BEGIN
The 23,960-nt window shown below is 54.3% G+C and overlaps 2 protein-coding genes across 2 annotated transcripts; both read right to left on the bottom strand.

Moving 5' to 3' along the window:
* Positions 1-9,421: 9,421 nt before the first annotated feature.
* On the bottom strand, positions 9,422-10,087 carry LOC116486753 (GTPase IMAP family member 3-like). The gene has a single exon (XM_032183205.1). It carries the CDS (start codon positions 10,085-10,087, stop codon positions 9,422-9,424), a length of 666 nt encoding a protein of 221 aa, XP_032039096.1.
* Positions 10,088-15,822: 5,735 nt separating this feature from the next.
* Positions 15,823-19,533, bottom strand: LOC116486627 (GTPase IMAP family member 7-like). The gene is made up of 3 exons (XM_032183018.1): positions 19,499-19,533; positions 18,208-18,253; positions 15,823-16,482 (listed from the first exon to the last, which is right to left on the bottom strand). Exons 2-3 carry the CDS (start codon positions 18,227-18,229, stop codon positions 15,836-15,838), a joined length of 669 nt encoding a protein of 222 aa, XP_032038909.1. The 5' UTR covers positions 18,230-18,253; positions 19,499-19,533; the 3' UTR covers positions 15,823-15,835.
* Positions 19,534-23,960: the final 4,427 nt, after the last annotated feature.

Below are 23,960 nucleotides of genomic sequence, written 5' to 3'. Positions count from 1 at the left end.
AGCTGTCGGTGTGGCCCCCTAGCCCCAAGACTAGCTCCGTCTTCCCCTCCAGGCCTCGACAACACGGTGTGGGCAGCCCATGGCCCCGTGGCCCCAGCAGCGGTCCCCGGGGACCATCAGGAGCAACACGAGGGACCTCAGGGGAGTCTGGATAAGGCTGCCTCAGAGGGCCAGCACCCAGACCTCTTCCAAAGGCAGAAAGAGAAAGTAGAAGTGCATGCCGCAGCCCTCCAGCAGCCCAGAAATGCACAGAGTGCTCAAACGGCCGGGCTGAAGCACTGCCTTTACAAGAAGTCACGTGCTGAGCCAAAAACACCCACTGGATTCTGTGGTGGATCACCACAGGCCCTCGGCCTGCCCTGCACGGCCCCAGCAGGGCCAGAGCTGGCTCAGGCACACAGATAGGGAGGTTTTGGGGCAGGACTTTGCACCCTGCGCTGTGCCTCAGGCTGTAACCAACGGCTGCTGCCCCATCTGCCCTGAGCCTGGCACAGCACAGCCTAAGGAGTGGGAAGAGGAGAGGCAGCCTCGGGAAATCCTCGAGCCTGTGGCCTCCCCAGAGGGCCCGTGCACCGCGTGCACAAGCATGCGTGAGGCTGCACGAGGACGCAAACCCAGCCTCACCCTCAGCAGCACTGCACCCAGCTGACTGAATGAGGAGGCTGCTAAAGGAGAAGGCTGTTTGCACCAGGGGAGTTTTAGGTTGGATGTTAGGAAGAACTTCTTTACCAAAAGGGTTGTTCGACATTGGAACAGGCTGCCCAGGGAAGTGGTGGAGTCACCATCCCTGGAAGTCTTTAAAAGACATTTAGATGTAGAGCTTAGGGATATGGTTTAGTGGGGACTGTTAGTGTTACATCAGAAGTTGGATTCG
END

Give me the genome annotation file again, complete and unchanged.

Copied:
The 23,960-nt window shown below is 54.3% G+C and overlaps 2 protein-coding genes across 2 annotated transcripts; both read right to left on the bottom strand.

Moving 5' to 3' along the window:
* Positions 1-9,421: 9,421 nt before the first annotated feature.
* On the bottom strand, positions 9,422-10,087 carry LOC116486753 (GTPase IMAP family member 3-like). The gene has a single exon (XM_032183205.1). It carries the CDS (start codon positions 10,085-10,087, stop codon positions 9,422-9,424), a length of 666 nt encoding a protein of 221 aa, XP_032039096.1.
* Positions 10,088-15,822: 5,735 nt separating this feature from the next.
* Positions 15,823-19,533, bottom strand: LOC116486627 (GTPase IMAP family member 7-like). The gene is made up of 3 exons (XM_032183018.1): positions 19,499-19,533; positions 18,208-18,253; positions 15,823-16,482 (listed from the first exon to the last, which is right to left on the bottom strand). Exons 2-3 carry the CDS (start codon positions 18,227-18,229, stop codon positions 15,836-15,838), a joined length of 669 nt encoding a protein of 222 aa, XP_032038909.1. The 5' UTR covers positions 18,230-18,253; positions 19,499-19,533; the 3' UTR covers positions 15,823-15,835.
* Positions 19,534-23,960: the final 4,427 nt, after the last annotated feature.

Below are 23,960 nucleotides of genomic sequence, written 5' to 3'. Positions count from 1 at the left end.
AGCTGTCGGTGTGGCCCCCTAGCCCCAAGACTAGCTCCGTCTTCCCCTCCAGGCCTCGACAACACGGTGTGGGCAGCCCATGGCCCCGTGGCCCCAGCAGCGGTCCCCGGGGACCATCAGGAGCAACACGAGGGACCTCAGGGGAGTCTGGATAAGGCTGCCTCAGAGGGCCAGCACCCAGACCTCTTCCAAAGGCAGAAAGAGAAAGTAGAAGTGCATGCCGCAGCCCTCCAGCAGCCCAGAAATGCACAGAGTGCTCAAACGGCCGGGCTGAAGCACTGCCTTTACAAGAAGTCACGTGCTGAGCCAAAAACACCCACTGGATTCTGTGGTGGATCACCACAGGCCCTCGGCCTGCCCTGCACGGCCCCAGCAGGGCCAGAGCTGGCTCAGGCACACAGATAGGGAGGTTTTGGGGCAGGACTTTGCACCCTGCGCTGTGCCTCAGGCTGTAACCAACGGCTGCTGCCCCATCTGCCCTGAGCCTGGCACAGCACAGCCTAAGGAGTGGGAAGAGGAGAGGCAGCCTCGGGAAATCCTCGAGCCTGTGGCCTCCCCAGAGGGCCCGTGCACCGCGTGCACAAGCATGCGTGAGGCTGCACGAGGACGCAAACCCAGCCTCACCCTCAGCAGCACTGCACCCAGCTGACTGAATGAGGAGGCTGCTAAAGGAGAAGGCTGTTTGCACCAGGGGAGTTTTAGGTTGGATGTTAGGAAGAACTTCTTTACCAAAAGGGTTGTTCGACATTGGAACAGGCTGCCCAGGGAAGTGGTGGAGTCACCATCCCTGGAAGTCTTTAAAAGACATTTAGATGTAGAGCTTAGGGATATGGTTTAGTGGGGACTGTTAGTGTTACATCAGAAGTTGGATTCG